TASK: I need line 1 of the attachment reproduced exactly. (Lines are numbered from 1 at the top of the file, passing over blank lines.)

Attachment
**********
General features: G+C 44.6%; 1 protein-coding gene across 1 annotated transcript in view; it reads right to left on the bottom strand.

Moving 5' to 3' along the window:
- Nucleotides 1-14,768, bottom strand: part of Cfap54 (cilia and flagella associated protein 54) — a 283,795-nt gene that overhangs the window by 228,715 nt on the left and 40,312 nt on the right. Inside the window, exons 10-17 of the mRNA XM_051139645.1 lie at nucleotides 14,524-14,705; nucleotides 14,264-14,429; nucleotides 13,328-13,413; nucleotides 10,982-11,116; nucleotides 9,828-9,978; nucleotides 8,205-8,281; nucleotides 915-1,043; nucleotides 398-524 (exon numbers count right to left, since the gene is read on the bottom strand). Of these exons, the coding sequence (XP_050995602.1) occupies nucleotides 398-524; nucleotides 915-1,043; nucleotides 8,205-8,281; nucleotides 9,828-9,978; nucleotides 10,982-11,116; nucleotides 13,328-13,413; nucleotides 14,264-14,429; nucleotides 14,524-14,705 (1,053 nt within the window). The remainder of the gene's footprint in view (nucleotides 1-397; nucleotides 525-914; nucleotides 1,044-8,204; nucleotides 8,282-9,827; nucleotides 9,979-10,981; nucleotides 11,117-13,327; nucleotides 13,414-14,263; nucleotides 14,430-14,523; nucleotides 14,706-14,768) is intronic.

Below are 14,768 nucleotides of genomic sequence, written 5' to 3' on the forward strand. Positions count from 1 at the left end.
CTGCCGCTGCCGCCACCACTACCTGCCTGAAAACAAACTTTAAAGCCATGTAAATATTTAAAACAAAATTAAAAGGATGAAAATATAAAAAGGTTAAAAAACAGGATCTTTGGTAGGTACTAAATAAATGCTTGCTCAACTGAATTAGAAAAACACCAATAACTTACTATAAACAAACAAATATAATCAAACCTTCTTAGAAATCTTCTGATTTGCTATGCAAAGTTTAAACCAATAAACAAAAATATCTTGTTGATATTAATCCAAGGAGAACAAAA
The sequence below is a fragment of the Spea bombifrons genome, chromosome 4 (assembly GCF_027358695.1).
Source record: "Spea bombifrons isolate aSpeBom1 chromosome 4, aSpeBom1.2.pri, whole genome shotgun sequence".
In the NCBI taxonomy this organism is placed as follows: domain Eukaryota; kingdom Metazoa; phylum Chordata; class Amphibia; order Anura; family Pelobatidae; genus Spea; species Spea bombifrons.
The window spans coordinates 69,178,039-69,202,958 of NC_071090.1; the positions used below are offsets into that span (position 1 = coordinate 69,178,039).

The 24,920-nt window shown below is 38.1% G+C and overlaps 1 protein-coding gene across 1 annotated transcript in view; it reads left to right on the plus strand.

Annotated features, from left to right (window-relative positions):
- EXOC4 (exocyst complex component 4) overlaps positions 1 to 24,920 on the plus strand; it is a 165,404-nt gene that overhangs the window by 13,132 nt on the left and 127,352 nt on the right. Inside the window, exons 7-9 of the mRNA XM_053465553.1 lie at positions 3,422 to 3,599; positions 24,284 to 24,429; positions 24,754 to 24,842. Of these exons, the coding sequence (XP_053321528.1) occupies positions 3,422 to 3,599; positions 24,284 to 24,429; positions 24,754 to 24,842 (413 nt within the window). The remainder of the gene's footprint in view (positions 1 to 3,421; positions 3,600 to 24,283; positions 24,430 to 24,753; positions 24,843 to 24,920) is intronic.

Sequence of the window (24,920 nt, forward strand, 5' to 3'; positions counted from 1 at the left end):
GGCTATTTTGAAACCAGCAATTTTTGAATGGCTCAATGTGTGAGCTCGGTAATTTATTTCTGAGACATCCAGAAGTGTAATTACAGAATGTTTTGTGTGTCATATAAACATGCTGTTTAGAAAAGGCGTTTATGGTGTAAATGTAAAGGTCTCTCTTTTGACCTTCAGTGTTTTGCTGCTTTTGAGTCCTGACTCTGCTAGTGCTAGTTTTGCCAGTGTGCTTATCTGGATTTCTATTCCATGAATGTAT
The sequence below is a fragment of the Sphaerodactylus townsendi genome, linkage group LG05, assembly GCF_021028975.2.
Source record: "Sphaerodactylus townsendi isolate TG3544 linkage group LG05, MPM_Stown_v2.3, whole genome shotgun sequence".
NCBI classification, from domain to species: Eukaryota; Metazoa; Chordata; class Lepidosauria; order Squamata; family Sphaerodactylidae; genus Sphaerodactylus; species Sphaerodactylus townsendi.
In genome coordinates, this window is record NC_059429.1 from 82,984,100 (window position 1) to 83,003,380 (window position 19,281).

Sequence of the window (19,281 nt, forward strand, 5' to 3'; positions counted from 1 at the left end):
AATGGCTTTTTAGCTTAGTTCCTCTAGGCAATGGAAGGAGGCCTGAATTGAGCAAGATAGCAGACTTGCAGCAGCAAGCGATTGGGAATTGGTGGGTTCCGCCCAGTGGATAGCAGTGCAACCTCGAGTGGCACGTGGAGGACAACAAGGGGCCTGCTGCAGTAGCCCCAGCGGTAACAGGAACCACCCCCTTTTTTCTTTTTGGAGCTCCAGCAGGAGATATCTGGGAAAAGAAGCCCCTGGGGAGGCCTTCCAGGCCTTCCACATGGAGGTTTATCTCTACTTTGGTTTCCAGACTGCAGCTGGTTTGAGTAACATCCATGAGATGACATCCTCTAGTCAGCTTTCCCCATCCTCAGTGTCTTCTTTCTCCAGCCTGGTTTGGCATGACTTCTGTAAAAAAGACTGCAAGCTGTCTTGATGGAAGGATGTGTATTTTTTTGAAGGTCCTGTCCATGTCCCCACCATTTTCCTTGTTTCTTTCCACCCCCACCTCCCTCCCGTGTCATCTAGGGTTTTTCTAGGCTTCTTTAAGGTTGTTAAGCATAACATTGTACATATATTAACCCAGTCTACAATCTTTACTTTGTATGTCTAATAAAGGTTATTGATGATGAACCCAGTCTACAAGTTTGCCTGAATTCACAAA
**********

General features: G+C 44.6%; 1 protein-coding gene across 1 annotated transcript in view; it reads right to left on the bottom strand.